The Parc Güell is certainly one of the most famous sights of Barcelona. World famous is the breakthrough ceramics decorated winding bank above the peculiarly Roman temples copied by the market hall. Gaudí has created with this park a fabulous forest. Take a little quiet time to the Parc Güell to be enchanted.
The Parc Güell has multiple entrances. The most certain is the main access from the Carrer d'Olot. Typical of Gaudí are the two pavilions with cafe on both sides of the entrance.
If you go straight through of these buildings, you get to a staircase, which is guarded in the middle by a friendly dragon. The dragon is decorated as well as the surrounding walls and the famous bank above the market hall with breakthrough ceramics.
From the staircase you get to a very unusual room. Consisting of 86 columns, it was originally thought of as a marketplace of the residential area - the originally determining of the Parc Güell.
The columned hall, forest of Roman-inspired columns, support the main eye catcher, the large terrace. Originally, the hall was planned as a market hall for residential area only. The allusion to Roman temple refers to a Roman road that led here.
The columns worn by the terrace is bordered by a fraction ceramic excessive balustrade with a bank. This bank is world famous. Salvador Dalí called the bank once the precursor of surrealism.
Colourful like children's toys it winds in snake-lines, creating small niches and gives a splendid view over the city.
Beyond the square the actual green space begins.
The plant, high above the city, must have been a particular challenge for Gaudí. Here, he had the opportunity to make his natural art with nature itself. The result is a Mar Cheng species, influenced by tiny details. The gardens of the Parc Güell is a careful and original in the landscape built maze of trails, courses, walls and bridges.
For the tour of the park you should take a lot more time, because there are many details to discover.
After walking the park you know it is worth a visit to the Gaudí Museum in his former residence. The museum is about 200 meters in an easterly direction from the main entrance.
Barcelona's famous Art Nouveau architect, Antoni Gaudí, worked until his death at the Sagrada Familia.
In 1885 Gaudí's patron, the industrialist Eusebi Güell, acquired the terrain on a mountain ridge, with a fantastic view of Barcelona.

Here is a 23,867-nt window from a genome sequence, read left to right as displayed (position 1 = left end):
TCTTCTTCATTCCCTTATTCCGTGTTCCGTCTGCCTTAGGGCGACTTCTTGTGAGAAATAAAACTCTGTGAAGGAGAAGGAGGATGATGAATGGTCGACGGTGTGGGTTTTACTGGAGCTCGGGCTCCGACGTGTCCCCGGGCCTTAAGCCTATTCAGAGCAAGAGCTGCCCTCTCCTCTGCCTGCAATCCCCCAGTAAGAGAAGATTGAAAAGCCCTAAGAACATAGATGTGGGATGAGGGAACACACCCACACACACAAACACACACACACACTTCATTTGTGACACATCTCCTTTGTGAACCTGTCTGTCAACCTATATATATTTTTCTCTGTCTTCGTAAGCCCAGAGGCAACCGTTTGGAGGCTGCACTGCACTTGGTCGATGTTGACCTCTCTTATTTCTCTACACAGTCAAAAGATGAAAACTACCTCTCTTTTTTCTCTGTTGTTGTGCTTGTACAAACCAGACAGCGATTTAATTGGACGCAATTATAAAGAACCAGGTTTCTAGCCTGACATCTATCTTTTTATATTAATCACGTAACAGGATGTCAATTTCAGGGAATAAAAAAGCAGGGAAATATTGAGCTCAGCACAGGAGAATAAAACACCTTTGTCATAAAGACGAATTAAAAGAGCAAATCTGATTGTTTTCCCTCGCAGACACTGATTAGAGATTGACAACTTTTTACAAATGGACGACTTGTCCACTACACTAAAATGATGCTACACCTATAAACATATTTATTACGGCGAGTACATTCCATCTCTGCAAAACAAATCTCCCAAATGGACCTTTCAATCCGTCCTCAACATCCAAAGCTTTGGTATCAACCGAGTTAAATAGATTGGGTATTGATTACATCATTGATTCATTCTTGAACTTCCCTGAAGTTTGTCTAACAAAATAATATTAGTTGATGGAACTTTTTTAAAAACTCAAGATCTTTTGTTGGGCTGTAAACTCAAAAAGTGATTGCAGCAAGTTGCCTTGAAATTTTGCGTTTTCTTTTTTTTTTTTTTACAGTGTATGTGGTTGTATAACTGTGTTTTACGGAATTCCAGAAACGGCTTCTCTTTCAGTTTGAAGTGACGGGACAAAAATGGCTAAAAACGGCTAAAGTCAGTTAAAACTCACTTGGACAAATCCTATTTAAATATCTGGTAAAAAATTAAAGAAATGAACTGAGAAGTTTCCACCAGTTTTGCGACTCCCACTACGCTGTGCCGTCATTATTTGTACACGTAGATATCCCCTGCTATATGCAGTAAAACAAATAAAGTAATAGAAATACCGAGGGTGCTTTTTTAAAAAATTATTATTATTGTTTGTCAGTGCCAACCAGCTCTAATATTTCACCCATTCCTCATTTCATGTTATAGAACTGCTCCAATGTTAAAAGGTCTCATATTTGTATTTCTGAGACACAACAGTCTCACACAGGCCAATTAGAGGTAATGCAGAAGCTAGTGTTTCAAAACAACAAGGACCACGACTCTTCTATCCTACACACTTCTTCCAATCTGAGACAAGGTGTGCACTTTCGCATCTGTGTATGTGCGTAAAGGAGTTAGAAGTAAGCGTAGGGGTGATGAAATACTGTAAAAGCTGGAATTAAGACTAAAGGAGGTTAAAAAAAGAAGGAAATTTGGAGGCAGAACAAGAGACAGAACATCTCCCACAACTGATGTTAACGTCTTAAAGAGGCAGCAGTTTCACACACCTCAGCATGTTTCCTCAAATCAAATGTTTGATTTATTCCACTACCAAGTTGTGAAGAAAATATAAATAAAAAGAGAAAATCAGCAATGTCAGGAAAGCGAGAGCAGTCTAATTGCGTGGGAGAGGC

In1890 Güell instructed the architect Antoni Gaudí to build a garden city, in which nature and an equal housing should form a symbiosis. In addition to the Sagrada Familia, this was the largest project of Gaudí.
Finished were only two buildings, roads and the extensive garden. Planned were 60 villas, but nobody was not interested.
The park was opened in 1922.
In 1963, the former residence of Gaudí was opened as a museum.
In 1984, the park was included in the UNESCO list of cultural heritage.
With the underground line L3 go to the station Lesseps. From there it's 10-15 minutes on foot. Go from the station from the main road Travessera de Dalt up (not the great guide to follow) to the left side of a road with the not very simple name "Avinguda del Santuari de Sant Josep de la Muntanya". These go up until the end of the Carrer d'Ot. You will see the entrance already.
On our map we have drawn the way for you.
If you follow the signs, you can reach the Parc Güell through a side entrance, it is convenient the last metres for you on escalators drove up the mountain. You leave the Parc at the main entrance and go back the way as described above.
Here you will find the Parc Güell on the map.
Metro: L3, Lesseps +10min. Fußweg
Bus Turístic: Park Güell
Free admission to the park
With the Barcelona Card you get a discount on admission to the Casa Museu Gadí.
The market hall, inspired by Roman temple.
The ceiling of the market hall is decorated with ceramics breakthrough.
Looking to ways within the park. The bizarre forms seem to be a fairy tale forest.